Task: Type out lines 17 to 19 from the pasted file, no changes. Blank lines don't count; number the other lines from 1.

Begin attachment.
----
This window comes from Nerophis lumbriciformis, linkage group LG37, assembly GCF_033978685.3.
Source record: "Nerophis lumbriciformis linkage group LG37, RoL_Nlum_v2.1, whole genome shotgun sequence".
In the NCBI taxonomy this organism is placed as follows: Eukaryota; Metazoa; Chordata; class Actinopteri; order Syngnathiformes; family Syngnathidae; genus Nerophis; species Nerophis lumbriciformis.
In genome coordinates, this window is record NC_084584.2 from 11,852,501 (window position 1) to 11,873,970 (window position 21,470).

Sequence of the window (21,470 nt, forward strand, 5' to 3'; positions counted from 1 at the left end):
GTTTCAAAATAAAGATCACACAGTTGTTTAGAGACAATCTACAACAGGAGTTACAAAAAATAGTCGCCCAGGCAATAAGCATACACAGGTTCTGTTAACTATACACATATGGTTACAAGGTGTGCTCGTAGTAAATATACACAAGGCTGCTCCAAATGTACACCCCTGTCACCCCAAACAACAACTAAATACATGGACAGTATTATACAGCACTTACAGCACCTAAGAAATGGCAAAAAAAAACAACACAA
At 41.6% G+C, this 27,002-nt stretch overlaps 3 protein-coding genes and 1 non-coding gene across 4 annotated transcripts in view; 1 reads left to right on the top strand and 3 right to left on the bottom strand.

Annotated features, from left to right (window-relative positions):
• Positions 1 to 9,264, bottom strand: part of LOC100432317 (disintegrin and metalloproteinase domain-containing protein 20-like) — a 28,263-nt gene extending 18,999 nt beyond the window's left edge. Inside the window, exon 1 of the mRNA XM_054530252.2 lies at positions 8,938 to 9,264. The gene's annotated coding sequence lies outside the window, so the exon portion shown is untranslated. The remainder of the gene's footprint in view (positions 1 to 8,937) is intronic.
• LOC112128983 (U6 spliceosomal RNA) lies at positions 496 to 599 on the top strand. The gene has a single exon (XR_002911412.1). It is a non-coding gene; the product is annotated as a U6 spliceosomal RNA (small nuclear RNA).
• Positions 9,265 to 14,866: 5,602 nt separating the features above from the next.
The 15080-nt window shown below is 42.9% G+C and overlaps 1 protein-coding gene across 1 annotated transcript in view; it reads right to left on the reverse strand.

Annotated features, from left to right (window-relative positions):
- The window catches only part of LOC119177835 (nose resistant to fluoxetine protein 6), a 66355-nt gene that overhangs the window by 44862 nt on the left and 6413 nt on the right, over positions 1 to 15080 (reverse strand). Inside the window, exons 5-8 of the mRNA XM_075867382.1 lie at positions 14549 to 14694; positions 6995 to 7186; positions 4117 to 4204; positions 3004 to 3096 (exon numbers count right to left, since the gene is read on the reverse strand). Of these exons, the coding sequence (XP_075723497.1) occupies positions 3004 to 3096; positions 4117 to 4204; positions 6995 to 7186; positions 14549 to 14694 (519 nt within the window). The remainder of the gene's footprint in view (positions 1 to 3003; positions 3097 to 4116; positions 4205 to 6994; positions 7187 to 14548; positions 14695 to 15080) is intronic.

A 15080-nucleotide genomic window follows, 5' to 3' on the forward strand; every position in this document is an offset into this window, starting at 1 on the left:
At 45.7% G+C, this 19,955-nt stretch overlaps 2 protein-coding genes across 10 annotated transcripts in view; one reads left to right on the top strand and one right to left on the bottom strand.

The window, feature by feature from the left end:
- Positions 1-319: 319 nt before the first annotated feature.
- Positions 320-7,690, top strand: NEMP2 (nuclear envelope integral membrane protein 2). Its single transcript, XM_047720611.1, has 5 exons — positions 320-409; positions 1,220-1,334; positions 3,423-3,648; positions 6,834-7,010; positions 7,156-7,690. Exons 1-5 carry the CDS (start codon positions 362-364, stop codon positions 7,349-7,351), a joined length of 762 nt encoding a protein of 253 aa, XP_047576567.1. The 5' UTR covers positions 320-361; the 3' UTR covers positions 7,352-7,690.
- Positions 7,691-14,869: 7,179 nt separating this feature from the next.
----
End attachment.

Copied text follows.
The window, feature by feature from the left end:
- Positions 1-319: 319 nt before the first annotated feature.
- Positions 320-7,690, top strand: NEMP2 (nuclear envelope integral membrane protein 2). Its single transcript, XM_047720611.1, has 5 exons — positions 320-409; positions 1,220-1,334; positions 3,423-3,648; positions 6,834-7,010; positions 7,156-7,690. Exons 1-5 carry the CDS (start codon positions 362-364, stop codon positions 7,349-7,351), a joined length of 762 nt encoding a protein of 253 aa, XP_047576567.1. The 5' UTR covers positions 320-361; the 3' UTR covers positions 7,352-7,690.